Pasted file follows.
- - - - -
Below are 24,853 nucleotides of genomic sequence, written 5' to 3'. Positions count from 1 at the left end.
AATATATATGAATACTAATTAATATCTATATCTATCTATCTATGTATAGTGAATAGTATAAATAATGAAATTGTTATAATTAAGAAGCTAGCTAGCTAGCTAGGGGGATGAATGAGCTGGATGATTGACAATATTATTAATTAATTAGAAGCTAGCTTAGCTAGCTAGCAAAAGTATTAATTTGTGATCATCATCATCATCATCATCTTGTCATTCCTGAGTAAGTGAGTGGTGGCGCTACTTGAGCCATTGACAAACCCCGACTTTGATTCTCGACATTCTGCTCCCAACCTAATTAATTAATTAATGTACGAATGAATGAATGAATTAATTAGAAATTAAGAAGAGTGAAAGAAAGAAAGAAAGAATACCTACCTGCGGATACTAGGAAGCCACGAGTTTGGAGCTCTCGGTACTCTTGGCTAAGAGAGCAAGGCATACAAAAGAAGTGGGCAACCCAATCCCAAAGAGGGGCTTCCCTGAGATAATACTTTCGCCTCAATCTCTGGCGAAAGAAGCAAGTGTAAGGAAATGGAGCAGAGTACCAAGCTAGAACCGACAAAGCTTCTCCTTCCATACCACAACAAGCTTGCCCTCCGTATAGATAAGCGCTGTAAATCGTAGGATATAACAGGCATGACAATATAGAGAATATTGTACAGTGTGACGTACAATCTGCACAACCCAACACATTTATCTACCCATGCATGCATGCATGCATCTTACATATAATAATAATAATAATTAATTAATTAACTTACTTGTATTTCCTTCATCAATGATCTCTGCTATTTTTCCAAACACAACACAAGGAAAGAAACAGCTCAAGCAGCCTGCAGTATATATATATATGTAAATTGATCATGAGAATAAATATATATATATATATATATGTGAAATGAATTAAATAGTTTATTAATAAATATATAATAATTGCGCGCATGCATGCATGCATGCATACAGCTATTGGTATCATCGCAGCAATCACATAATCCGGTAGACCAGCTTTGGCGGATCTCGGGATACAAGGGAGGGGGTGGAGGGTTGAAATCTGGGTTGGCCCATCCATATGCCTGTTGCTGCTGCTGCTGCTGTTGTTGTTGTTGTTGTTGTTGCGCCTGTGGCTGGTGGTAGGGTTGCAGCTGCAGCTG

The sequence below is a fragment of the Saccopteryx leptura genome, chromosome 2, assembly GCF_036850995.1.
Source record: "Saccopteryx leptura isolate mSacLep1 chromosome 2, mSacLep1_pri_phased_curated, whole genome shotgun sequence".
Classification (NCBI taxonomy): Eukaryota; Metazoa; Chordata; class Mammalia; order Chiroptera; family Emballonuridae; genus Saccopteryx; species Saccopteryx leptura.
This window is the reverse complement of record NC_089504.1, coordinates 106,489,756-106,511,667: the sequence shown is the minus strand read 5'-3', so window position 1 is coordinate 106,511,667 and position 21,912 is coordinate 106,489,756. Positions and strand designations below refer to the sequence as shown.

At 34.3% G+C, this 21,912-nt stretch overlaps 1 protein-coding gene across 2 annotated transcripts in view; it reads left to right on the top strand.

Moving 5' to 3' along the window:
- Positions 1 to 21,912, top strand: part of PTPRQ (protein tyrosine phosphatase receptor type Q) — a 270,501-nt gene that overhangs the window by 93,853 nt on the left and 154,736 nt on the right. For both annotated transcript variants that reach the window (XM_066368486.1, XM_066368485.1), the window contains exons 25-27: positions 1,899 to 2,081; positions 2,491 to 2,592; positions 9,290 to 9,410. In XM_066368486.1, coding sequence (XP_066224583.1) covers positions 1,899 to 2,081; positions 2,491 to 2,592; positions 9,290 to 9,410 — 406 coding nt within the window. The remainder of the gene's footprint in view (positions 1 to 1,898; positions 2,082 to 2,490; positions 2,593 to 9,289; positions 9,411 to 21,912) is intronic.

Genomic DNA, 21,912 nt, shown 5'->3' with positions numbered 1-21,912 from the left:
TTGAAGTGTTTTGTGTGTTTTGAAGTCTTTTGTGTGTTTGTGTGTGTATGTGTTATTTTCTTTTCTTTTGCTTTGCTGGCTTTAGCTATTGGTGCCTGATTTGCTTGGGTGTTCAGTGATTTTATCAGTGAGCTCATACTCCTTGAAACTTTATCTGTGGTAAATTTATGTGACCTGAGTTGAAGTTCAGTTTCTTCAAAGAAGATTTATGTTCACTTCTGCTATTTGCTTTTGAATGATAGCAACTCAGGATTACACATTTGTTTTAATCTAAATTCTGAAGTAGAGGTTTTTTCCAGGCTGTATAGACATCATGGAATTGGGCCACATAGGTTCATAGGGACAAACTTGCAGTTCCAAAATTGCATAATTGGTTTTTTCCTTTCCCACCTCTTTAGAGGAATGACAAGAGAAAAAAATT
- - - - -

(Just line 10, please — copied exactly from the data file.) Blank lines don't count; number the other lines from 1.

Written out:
Genomic DNA, 21,912 nt, shown 5'->3' with positions numbered 1-21,912 from the left: